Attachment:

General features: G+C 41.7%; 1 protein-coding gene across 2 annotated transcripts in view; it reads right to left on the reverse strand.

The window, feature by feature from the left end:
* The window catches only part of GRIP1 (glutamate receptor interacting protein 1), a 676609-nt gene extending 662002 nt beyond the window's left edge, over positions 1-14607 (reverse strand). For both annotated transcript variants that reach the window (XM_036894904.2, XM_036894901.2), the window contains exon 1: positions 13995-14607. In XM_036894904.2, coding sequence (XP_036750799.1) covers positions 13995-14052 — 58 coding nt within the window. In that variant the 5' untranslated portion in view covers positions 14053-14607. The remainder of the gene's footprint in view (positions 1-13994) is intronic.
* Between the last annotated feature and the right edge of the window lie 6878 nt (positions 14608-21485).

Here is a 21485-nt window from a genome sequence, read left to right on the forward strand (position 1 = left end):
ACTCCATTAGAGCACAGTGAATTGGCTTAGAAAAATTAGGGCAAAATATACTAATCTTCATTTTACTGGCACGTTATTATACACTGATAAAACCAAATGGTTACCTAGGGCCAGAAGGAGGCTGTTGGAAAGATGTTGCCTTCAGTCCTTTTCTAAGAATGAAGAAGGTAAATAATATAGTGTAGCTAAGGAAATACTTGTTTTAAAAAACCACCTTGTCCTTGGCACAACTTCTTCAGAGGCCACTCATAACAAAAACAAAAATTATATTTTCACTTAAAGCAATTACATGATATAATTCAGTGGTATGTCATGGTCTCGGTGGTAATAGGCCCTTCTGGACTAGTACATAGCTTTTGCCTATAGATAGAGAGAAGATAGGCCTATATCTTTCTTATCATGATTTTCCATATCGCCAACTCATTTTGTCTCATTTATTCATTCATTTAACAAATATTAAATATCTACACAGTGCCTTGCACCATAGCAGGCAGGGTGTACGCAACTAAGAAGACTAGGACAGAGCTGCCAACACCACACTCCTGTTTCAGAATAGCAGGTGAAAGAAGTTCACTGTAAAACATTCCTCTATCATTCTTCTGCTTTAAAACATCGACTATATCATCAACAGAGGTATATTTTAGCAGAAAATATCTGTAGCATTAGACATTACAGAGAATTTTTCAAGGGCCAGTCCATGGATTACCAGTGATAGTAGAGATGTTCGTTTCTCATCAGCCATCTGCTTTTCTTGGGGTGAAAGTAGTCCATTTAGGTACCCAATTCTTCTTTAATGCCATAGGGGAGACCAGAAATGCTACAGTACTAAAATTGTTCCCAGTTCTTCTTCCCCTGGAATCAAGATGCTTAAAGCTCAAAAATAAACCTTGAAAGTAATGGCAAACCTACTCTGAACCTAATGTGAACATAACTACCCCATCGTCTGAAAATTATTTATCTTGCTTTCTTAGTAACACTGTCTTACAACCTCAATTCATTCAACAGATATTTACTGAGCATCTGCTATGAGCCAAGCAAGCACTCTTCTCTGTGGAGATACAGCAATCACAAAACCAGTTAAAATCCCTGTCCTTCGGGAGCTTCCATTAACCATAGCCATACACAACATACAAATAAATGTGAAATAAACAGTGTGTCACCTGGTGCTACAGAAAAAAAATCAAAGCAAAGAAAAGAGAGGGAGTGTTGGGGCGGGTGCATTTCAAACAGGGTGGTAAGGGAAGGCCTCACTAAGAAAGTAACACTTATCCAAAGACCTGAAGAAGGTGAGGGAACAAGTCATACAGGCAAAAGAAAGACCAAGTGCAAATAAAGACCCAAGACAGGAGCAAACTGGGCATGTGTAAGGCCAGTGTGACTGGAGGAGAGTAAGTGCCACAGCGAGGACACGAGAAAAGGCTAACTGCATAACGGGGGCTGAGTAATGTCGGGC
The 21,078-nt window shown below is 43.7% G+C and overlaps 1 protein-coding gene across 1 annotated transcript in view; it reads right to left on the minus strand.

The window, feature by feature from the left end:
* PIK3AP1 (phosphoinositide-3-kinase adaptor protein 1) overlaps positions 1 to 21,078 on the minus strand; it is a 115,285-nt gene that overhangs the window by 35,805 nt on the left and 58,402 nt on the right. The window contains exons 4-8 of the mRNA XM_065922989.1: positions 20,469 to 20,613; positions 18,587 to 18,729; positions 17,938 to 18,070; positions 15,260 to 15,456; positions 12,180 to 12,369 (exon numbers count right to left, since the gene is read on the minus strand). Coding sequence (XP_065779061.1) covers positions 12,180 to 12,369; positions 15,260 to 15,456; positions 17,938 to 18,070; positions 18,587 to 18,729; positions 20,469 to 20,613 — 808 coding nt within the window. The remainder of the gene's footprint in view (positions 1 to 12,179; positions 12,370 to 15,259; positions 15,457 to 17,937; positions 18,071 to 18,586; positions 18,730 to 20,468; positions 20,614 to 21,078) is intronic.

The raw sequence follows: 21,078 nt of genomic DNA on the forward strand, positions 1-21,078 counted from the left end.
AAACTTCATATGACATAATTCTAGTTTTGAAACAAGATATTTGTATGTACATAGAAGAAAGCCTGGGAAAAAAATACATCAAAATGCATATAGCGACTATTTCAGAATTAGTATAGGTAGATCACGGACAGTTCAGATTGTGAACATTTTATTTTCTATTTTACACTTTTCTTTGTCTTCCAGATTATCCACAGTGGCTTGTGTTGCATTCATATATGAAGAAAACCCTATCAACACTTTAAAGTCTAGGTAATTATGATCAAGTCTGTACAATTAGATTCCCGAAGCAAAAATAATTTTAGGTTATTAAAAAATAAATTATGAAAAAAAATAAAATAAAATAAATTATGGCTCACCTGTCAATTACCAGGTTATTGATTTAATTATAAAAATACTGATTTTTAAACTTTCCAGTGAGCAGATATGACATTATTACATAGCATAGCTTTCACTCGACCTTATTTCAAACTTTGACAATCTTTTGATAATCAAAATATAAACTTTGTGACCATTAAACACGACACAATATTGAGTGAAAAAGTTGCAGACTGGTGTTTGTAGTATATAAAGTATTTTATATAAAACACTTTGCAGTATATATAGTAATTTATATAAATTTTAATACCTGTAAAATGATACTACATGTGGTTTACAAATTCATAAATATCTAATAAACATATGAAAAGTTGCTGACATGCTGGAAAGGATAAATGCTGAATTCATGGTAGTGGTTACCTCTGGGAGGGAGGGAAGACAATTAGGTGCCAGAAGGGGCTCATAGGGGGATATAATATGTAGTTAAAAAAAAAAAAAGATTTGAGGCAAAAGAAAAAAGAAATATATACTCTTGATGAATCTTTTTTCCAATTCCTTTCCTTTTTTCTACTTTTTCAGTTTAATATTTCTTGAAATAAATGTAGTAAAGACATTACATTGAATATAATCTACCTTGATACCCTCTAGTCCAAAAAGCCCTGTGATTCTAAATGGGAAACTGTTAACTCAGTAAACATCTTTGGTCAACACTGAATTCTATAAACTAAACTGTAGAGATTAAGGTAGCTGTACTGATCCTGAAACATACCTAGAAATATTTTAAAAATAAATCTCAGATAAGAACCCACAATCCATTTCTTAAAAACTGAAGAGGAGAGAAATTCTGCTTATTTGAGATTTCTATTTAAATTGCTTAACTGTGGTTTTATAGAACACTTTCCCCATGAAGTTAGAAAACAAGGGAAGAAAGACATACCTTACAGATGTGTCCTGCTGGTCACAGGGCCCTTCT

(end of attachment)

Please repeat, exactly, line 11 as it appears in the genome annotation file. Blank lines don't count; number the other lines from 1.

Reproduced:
AAACTTCATATGACATAATTCTAGTTTTGAAACAAGATATTTGTATGTACATAGAAGAAAGCCTGGGAAAAAAATACATCAAAATGCATATAGCGACTATTTCAGAATTAGTATAGGTAGATCACGGACAGTTCAGATTGTGAACATTTTATTTTCTATTTTACACTTTTCTTTGTCTTCCAGATTATCCACAGTGGCTTGTGTTGCATTCATATATGAAGAAAACCCTATCAACACTTTAAAGTCTAGGTAATTATGATCAAGTCTGTACAATTAGATTCCCGAAGCAAAAATAATTTTAGGTTATTAAAAAATAAATTATGAAAAAAAATAAAATAAAATAAATTATGGCTCACCTGTCAATTACCAGGTTATTGATTTAATTATAAAAATACTGATTTTTAAACTTTCCAGTGAGCAGATATGACATTATTACATAGCATAGCTTTCACTCGACCTTATTTCAAACTTTGACAATCTTTTGATAATCAAAATATAAACTTTGTGACCATTAAACACGACACAATATTGAGTGAAAAAGTTGCAGACTGGTGTTTGTAGTATATAAAGTATTTTATATAAAACACTTTGCAGTATATATAGTAATTTATATAAATTTTAATACCTGTAAAATGATACTACATGTGGTTTACAAATTCATAAATATCTAATAAACATATGAAAAGTTGCTGACATGCTGGAAAGGATAAATGCTGAATTCATGGTAGTGGTTACCTCTGGGAGGGAGGGAAGACAATTAGGTGCCAGAAGGGGCTCATAGGGGGATATAATATGTAGTTAAAAAAAAAAAAAGATTTGAGGCAAAAGAAAAAAGAAATATATACTCTTGATGAATCTTTTTTCCAATTCCTTTCCTTTTTTCTACTTTTTCAGTTTAATATTTCTTGAAATAAATGTAGTAAAGACATTACATTGAATATAATCTACCTTGATACCCTCTAGTCCAAAAAGCCCTGTGATTCTAAATGGGAAACTGTTAACTCAGTAAACATCTTTGGTCAACACTGAATTCTATAAACTAAACTGTAGAGATTAAGGTAGCTGTACTGATCCTGAAACATACCTAGAAATATTTTAAAAATAAATCTCAGATAAGAACCCACAATCCATTTCTTAAAAACTGAAGAGGAGAGAAATTCTGCTTATTTGAGATTTCTATTTAAATTGCTTAACTGTGGTTTTATAGAACACTTTCCCCATGAAGTTAGAAAACAAGGGAAGAAAGACATACCTTACAGATGTGTCCTGCTGGTCACAGGGCCCTTCT